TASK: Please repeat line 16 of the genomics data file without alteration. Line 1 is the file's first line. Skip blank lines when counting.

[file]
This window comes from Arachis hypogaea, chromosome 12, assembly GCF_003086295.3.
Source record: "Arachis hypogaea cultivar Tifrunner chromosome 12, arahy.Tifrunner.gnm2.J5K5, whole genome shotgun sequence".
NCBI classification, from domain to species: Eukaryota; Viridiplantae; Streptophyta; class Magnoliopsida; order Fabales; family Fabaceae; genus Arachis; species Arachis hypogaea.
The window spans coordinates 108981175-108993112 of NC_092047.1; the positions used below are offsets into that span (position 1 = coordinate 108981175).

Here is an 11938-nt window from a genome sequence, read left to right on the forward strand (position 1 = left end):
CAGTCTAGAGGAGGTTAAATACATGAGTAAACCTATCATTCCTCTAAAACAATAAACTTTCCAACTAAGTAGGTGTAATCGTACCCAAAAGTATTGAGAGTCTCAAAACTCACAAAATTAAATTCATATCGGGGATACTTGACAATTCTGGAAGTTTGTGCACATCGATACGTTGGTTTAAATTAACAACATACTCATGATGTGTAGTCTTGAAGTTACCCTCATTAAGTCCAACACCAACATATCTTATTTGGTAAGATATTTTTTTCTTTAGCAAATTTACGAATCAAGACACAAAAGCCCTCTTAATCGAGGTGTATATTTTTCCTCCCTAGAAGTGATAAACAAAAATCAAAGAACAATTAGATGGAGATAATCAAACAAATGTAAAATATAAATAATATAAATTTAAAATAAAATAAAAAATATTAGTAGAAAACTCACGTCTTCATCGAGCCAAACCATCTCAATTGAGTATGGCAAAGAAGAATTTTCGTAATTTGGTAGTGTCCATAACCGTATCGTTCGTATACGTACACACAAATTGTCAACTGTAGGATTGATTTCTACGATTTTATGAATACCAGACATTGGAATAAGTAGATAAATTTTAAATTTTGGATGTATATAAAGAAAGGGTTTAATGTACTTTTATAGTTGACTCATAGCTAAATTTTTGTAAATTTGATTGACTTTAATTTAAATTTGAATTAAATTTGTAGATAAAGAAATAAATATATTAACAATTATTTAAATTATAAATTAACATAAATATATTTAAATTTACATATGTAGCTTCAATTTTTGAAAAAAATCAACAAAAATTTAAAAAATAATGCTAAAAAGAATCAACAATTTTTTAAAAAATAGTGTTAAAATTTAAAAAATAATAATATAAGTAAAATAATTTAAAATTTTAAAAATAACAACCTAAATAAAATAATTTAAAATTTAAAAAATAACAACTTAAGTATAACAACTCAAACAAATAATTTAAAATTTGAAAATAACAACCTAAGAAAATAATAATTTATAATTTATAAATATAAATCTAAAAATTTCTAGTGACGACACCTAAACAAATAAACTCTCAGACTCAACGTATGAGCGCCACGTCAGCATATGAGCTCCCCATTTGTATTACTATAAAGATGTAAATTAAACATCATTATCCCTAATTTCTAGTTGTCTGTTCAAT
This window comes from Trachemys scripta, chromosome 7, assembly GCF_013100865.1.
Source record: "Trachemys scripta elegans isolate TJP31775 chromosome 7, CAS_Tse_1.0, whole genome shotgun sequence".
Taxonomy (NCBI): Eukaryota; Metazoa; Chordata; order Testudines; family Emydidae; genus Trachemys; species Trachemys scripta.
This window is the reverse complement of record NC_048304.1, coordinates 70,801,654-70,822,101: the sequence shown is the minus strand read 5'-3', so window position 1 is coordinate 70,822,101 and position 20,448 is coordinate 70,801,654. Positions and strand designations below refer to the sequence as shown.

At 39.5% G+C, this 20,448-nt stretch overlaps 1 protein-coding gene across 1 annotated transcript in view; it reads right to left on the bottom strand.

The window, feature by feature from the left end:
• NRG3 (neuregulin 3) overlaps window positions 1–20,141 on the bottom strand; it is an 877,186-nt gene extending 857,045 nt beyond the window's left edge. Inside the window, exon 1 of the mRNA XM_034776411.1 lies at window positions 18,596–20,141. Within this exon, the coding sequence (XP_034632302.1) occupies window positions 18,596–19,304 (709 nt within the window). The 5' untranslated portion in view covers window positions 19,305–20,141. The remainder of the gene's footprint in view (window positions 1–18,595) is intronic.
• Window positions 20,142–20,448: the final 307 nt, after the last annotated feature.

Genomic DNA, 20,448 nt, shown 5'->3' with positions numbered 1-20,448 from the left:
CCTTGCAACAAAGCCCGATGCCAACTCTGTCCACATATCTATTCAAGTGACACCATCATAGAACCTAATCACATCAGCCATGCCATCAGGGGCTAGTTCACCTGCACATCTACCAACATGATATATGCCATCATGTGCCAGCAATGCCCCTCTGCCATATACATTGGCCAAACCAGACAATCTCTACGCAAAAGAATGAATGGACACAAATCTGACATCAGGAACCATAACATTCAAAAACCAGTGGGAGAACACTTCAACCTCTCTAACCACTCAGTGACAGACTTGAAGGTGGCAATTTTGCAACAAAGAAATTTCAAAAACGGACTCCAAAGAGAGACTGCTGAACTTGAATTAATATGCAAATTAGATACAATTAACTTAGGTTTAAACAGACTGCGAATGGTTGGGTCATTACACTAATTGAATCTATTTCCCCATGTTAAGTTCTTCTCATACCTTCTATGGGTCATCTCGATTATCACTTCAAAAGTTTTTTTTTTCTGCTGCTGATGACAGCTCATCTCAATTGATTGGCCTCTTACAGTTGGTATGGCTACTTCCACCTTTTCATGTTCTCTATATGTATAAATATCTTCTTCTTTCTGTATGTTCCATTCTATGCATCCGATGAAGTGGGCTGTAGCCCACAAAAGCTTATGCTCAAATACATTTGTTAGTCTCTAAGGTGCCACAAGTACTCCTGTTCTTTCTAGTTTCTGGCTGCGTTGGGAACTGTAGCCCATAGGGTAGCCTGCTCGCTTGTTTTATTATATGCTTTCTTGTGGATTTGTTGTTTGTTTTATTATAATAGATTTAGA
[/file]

CCTTGCAACAAAGCCCGATGCCAACTCTGTCCACATATCTATTCAAGTGACACCATCATAGAACCTAATCACATCAGCCATGCCATCAGGGGCTAGTTCACCTGCACATCTACCAACATGATATATGCCATCATGTGCCAGCAATGCCCCTCTGCCATATACATTGGCCAAACCAGACAATCTCTACGCAAAAGAATGAATGGACACAAATCTGACATCAGGAACCATAACATTCAAAAACCAGTGGGAGAACACTTCAACCTCTCTAACCACTCAGTGACAGACTTGAAGGTGGCAATTTTGCAACAAAGAAATTTCAAAAACGGACTCCAAAGAGAGACTGCTGAACTTGAATTAATATGCAAATTAGATACAATTAACTTAGGTTTAAACAGACTGCGAATGGTTGGGTCATTACACTAATTGAATCTATTTCCCCATGTTAAGTTCTTCTCATACCTTCTATGGGTCATCTCGATTATCACTTCAAAAGTTTTTTTTTTCTGCTGCTGATGACAGCTCATCTCAATTGATTGGCCTCTTACAGTTGGTATGGCTACTTCCACCTTTTCATGTTCTCTATATGTATAAATATCTTCTTCTTTCTGTATGTTCCATTCTATGCATCCGATGAAGTGGGCTGTAGCCCACAAAAGCTTATGCTCAAATACATTTGTTAGTCTCTAAGGTGCCACAAGTACTCCTGTTCTTTCTAGTTTCTGGCTGCGTTGGGAACTGTAGCCCATAGGGTAGCCTGCTCGCTTGTTTTATTATATGCTTTCTTGTGGATTTGTTGTTTGTTTTATTATAATAGATTTAGA